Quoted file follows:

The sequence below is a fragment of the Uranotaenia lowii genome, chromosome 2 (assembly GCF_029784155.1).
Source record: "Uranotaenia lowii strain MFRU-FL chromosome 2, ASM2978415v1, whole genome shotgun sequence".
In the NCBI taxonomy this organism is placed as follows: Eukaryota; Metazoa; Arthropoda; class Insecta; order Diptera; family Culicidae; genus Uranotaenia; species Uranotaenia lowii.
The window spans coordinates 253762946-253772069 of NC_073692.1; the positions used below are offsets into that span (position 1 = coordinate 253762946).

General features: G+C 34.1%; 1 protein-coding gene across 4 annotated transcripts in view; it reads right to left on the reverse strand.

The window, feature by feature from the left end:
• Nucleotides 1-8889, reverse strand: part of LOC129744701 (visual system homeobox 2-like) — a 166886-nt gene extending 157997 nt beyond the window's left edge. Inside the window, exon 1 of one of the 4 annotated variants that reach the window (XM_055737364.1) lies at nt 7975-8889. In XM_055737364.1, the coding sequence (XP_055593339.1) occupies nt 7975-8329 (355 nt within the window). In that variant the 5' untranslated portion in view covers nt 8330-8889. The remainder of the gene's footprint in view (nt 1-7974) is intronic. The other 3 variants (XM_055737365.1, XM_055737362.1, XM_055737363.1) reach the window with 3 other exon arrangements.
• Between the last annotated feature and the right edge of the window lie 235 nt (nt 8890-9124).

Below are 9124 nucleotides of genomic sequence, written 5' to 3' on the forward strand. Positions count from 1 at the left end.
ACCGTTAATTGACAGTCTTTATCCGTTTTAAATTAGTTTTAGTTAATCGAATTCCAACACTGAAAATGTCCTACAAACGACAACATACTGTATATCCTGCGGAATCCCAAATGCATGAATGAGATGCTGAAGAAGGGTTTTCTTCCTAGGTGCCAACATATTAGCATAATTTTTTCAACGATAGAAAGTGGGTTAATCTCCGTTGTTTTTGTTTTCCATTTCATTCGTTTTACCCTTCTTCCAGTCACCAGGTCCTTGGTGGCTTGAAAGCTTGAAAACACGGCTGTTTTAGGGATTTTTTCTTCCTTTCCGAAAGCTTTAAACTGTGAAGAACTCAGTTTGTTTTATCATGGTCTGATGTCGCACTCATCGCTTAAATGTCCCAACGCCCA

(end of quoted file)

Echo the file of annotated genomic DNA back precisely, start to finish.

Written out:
The sequence below is a fragment of the Uranotaenia lowii genome, chromosome 2 (assembly GCF_029784155.1).
Source record: "Uranotaenia lowii strain MFRU-FL chromosome 2, ASM2978415v1, whole genome shotgun sequence".
In the NCBI taxonomy this organism is placed as follows: Eukaryota; Metazoa; Arthropoda; class Insecta; order Diptera; family Culicidae; genus Uranotaenia; species Uranotaenia lowii.
The window spans coordinates 253762946-253772069 of NC_073692.1; the positions used below are offsets into that span (position 1 = coordinate 253762946).

General features: G+C 34.1%; 1 protein-coding gene across 4 annotated transcripts in view; it reads right to left on the reverse strand.

The window, feature by feature from the left end:
• Nucleotides 1-8889, reverse strand: part of LOC129744701 (visual system homeobox 2-like) — a 166886-nt gene extending 157997 nt beyond the window's left edge. Inside the window, exon 1 of one of the 4 annotated variants that reach the window (XM_055737364.1) lies at nt 7975-8889. In XM_055737364.1, the coding sequence (XP_055593339.1) occupies nt 7975-8329 (355 nt within the window). In that variant the 5' untranslated portion in view covers nt 8330-8889. The remainder of the gene's footprint in view (nt 1-7974) is intronic. The other 3 variants (XM_055737365.1, XM_055737362.1, XM_055737363.1) reach the window with 3 other exon arrangements.
• Between the last annotated feature and the right edge of the window lie 235 nt (nt 8890-9124).

Below are 9124 nucleotides of genomic sequence, written 5' to 3' on the forward strand. Positions count from 1 at the left end.
ACCGTTAATTGACAGTCTTTATCCGTTTTAAATTAGTTTTAGTTAATCGAATTCCAACACTGAAAATGTCCTACAAACGACAACATACTGTATATCCTGCGGAATCCCAAATGCATGAATGAGATGCTGAAGAAGGGTTTTCTTCCTAGGTGCCAACATATTAGCATAATTTTTTCAACGATAGAAAGTGGGTTAATCTCCGTTGTTTTTGTTTTCCATTTCATTCGTTTTACCCTTCTTCCAGTCACCAGGTCCTTGGTGGCTTGAAAGCTTGAAAACACGGCTGTTTTAGGGATTTTTTCTTCCTTTCCGAAAGCTTTAAACTGTGAAGAACTCAGTTTGTTTTATCATGGTCTGATGTCGCACTCATCGCTTAAATGTCCCAACGCCCA